Fitch Affirms Lion Brewery at ‘AA-(lka)’; Outlook Stable

28 NOV 2019 03:52 AM ET

Fitch Ratings – Colombo – 28 November 2019:

Fitch Ratings has affirmed Sri Lanka-based Lion Brewery (Ceylon) PLC’s National Long-Term Rating at ‘AA-(lka)’ with a Stable Outlook. Fitch has also affirmed the National Long-Term Rating on Lion’s outstanding senior unsecured debentures at ‘AA-(lka)’.

Lion’s National Long-Term Rating reflects its leading market position in the domestic beer industry, which is protected by high entry barriers from the regulatory ban on media advertising, Lion’s well-established brand and extensive retail coverage. However, Lion’s profitability can be affected in the short-term by frequent hikes in excise taxes on alcoholic beverages, although the company has been able to pass on these tax increases to customers with demand normalising within a lag of 12 to 18 months.

We have rated Lion’s debentures at the same level as its National Long-Term Rating as the debentures are not materially subordinated because there is no meaningful prior ranking debt.


Strong Financial Profile: Lion’s financial profile is strong with Fitch expecting net leverage – defined as lease-adjusted debt net of cash/operating EBITDAR – to remain below 1.0x over the next few years. Leverage has improved considerably, from 2.7x in the financial year ending 31 March 2018 (FY18) to 0.6x in FY19 and 0.5x during the trailing 12 months to end-2QFY20. The improvement is due to better sales volumes that drove strong EBITDA growth, amid the reversion to the previous excise tax regime which taxes beer at a relatively lower rate per unit of alcohol than spirits.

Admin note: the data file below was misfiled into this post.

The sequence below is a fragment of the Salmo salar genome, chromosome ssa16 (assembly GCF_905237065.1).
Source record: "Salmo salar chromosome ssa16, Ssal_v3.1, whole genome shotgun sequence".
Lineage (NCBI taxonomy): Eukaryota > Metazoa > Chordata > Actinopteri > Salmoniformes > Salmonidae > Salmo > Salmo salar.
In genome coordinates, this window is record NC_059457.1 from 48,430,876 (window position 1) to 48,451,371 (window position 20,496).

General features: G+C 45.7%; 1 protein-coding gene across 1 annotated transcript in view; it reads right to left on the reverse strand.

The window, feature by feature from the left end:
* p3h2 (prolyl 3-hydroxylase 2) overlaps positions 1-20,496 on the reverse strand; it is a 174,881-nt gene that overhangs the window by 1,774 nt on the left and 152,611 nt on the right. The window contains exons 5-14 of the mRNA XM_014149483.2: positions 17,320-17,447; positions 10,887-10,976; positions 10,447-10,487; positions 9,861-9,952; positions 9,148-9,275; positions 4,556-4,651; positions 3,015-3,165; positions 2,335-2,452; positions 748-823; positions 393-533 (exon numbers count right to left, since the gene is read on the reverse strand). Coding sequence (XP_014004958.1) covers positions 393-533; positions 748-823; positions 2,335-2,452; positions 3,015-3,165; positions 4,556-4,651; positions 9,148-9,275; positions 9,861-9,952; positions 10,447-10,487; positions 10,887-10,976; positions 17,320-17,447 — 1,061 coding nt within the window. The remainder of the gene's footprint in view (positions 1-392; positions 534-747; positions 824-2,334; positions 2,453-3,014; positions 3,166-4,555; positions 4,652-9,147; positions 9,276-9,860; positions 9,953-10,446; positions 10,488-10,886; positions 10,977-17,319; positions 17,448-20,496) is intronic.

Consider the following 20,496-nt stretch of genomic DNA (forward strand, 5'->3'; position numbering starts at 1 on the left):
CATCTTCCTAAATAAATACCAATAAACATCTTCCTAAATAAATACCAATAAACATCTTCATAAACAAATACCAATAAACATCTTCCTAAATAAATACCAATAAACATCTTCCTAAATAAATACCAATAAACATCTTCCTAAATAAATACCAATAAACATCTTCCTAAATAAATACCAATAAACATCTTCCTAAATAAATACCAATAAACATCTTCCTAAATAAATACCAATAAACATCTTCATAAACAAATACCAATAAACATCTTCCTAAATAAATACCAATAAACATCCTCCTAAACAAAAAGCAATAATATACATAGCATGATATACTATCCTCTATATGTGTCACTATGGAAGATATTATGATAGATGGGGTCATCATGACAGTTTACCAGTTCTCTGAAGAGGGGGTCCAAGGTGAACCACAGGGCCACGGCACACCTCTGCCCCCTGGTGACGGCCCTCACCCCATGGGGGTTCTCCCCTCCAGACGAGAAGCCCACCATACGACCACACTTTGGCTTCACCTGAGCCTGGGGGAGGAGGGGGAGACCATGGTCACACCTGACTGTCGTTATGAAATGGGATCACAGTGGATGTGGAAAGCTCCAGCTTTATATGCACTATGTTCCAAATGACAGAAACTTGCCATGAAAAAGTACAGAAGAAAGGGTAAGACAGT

Weak Links with Parent: Fitch rates Lion on its standalone strength due to the weak linkages between its ultimate parent, Carson Cumberbatch PLC, in line with Fitch’s Parent and Subsidiary Rating Linkage criteria. Lion has a stronger credit profile compared to Carson. Although Carson has control over Lion, its influence is mitigated by a large minority shareholder, Carlsberg Breweries A/S (BBB+/Stable), which owns 25% of Lion. Carson and Lion maintain separate financing arrangements and there is no cash fungibility between the two other than for dividends.

Resilient Sales Demand: Fitch expects Lions sales volume to increase by 12% in FY20 due to relatively resilient demand for strong beer, while we expect weak tourist arrivals to affect mild beer sales. Lion’s net revenue rose by 13% yoy in 1HFY20 despite the increase in excise taxes in March 2019 and the challenging operating environment following the Easter Sunday terrorist attacks. We expect mild beer sales to recover from FY21 onwards based on our expectations of a recovery in tourism.